Monday, June 4, 2007

Catch the news with "Morning Headlines'' ... plus a reader's query on John Wayne

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If you don’t have a chance to read your Tribune some mornings, I encourage you to sign up for “Morning Headlines,’’ the first of our e-mail newsletters.
We’re launching it around 8 a.m. today to give you the top four stories and photo of the day – two from our local news report and two more from Business, Sports or Features. Our staff will produce it every weekday.
Our intent is to “make it easier for you to keep up with local news, information and events by bringing that news right to your e-mail inboxes,’’ said Online Editor Sally Buffalo.
We also plan to send alerts when news breaks that we believe you would want to know immediately – such as a serious traffic tie-up, a fire or crime that could close off certain areas, a major news story or the death of a well-known figure, Buffalo said.
In coming weeks, we will offer an afternoon news update by e-mail as well.
“Morning Headlines’’ will offer a one-sentence summary of each news item and give a link to read the entire story on our Web site,
There, you’ll find a host of other information too, including audio and video reports and source documents that are exclusively online. Last month, for example, you could have accessed 80 documents, seven audio slideshows, three videos and 12 polls.
That’s not counting the wide range of other online features that complement and enhance our coverage of the county. Planning on touring a few wineries? Check out our suggested wine itineraries. Want to take a hike? Use one of our guides. Wondering where to eat out tonight? Browse through 250 local restaurant reviews.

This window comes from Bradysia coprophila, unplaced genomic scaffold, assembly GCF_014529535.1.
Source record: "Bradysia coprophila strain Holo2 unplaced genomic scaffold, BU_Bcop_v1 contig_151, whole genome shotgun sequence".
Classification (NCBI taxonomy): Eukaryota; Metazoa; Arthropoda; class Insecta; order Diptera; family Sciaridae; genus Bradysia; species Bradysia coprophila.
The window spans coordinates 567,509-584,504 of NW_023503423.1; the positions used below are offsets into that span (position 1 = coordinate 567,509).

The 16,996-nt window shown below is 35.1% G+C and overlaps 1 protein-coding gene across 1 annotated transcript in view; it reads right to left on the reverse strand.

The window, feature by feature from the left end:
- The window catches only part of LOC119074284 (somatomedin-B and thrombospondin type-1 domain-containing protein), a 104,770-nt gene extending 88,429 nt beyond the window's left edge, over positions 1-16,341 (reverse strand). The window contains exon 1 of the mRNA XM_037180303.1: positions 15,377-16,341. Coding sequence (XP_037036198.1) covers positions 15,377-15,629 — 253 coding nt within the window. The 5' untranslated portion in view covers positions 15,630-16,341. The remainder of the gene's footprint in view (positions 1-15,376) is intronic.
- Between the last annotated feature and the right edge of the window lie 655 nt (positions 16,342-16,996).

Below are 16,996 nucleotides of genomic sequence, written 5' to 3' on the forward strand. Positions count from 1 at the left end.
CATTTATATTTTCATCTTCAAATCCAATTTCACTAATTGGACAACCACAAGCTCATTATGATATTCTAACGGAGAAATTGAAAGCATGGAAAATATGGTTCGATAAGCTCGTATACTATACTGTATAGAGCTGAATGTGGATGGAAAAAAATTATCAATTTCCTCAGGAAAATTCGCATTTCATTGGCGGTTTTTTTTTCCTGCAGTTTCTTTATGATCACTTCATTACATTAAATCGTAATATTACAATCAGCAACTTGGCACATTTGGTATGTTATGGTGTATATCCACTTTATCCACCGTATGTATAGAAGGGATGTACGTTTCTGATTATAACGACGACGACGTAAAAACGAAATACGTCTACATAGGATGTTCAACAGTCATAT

One last note: If you’re not already checking throughout the day and evening for news updates, I encourage you to do so. Our reporters post nine to 12 breaking news stories there every Monday through Friday. And five reporters and editors now write blogs on the local entertainment scene and tourism, high school and collegiate sports and a peek behind our own curtain here at The Tribune (similar to this column, only online daily).
Clearly, the way in which we all obtain information is changing dramatically.
But you can count on us to navigate the waters locally and to be your trusted source. We’ll break news online but continue to give you more analysis and a deeper understanding of issues in our newspaper.

Q. What wonderful stories were told about John Wayne in Saturday's paper, May 26. I had tears in my eyes when I finished. I could hardly wait to see his movies all week long. It's Sunday now, and once again I have tears. After searching the TV program schedule and finding nothing about John Wayne, I went to the channel Web site. What a drag. The movies were on last week. How can you do such a thing? You print a story a week late as though it were up to date. ... Did you also participate in producing that newspaper that declared that Dewey had beaten Truman? … How are you going to make up for this? -- John Wolcott, San Luis Obispo

A. As John Wayne told Susan Hayward when he played Genghis Kahn in the movie, “The Conqueror,” ‘Yer beautiful in yer wrath! I shall keep you, and in responding to my passions, yer hatred will kindle into love.’ Clearly, it wasn’t our intent to upset you. Rather, it was to celebrate Wayne’s life and the impact he had on the film industry and people like you and me. Two of the three stories we published didn’t run on our wire services until late in the day May 23 and May 24, although the main story that listed 100 reasons to love Wayne did run earlier. We packaged three stories together because we had room in Saturday’s paper to offer a full page, which we lacked earlier in the week. Could we have published one story earlier to remind readers to look at their TV schedules for John Wayne films? Yes. How will we make up for this? By striving to alert you in advance to milestones like John Wayne’s birthday. To quote the Duke himself: “Tomorrow is the most important thing in life. Comes into us at midnight very clean. It's perfect when it arrives and it puts itself in our hands. It hopes we've learned something from yesterday.

-- Sandy Duerr

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